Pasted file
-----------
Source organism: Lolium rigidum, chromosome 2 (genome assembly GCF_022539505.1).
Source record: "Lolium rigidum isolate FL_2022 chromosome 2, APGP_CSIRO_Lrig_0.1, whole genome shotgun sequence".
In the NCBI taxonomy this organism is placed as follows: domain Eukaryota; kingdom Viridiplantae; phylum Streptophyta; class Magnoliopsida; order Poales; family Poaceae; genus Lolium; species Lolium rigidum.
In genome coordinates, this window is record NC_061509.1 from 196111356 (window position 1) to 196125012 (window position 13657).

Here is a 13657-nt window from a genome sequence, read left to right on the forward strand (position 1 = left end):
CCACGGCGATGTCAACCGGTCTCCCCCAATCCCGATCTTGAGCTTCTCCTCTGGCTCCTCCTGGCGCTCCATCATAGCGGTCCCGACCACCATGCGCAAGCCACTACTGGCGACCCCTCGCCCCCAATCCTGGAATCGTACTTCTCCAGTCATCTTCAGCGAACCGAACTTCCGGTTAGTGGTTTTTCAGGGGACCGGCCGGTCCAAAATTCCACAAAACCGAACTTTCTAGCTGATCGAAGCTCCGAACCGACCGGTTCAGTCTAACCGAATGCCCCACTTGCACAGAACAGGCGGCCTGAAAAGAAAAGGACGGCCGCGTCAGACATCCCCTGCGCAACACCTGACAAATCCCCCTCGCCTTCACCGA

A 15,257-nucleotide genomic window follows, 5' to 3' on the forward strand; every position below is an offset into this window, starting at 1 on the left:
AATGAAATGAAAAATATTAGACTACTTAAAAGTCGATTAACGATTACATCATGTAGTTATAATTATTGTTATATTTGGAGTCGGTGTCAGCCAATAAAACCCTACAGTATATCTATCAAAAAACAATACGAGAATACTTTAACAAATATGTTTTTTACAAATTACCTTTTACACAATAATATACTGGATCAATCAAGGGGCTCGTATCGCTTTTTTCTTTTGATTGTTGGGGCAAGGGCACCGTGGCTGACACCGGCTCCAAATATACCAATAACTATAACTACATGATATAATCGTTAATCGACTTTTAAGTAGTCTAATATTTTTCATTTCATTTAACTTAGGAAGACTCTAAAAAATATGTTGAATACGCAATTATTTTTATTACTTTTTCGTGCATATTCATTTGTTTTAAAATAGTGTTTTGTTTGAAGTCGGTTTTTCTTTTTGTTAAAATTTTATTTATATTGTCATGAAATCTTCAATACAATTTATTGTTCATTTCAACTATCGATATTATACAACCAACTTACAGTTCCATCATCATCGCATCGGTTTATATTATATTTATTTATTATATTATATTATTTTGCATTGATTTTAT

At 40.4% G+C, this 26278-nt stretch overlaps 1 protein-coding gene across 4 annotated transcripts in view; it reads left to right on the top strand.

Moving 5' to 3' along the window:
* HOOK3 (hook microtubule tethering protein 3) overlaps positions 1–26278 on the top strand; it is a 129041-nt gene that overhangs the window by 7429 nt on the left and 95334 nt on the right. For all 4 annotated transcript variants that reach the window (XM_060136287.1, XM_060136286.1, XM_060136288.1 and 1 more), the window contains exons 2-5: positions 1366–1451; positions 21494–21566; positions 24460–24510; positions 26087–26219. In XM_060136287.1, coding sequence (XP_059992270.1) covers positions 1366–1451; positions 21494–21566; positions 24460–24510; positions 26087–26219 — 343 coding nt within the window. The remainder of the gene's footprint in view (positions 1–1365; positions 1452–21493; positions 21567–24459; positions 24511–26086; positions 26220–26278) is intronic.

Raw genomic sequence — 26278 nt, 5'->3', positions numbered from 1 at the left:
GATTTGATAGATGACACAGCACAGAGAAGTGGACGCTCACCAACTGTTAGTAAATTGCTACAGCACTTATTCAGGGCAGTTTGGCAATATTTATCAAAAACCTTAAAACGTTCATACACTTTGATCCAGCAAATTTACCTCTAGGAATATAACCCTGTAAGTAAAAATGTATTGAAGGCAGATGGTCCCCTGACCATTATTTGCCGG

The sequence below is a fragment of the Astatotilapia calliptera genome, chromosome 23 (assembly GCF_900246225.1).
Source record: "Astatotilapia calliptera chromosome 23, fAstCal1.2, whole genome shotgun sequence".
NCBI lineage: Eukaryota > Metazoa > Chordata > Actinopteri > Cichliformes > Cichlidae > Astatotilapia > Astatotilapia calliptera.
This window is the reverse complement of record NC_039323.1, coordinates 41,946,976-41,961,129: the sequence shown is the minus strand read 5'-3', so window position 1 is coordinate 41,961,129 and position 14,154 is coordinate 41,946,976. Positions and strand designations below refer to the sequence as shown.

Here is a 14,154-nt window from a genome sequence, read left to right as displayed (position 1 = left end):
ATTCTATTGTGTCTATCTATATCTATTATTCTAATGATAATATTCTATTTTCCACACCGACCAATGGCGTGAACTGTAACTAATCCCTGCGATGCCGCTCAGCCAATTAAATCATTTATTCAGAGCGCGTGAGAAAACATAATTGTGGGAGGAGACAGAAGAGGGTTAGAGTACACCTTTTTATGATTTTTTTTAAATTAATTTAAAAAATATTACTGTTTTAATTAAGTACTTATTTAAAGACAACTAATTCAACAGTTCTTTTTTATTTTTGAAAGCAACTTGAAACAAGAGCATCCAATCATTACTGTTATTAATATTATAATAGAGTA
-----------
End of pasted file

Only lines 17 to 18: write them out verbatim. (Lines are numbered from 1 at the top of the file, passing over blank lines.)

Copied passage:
This window is the reverse complement of record NC_039323.1, coordinates 41,946,976-41,961,129: the sequence shown is the minus strand read 5'-3', so window position 1 is coordinate 41,961,129 and position 14,154 is coordinate 41,946,976. Positions and strand designations below refer to the sequence as shown.

Here is a 14,154-nt window from a genome sequence, read left to right as displayed (position 1 = left end):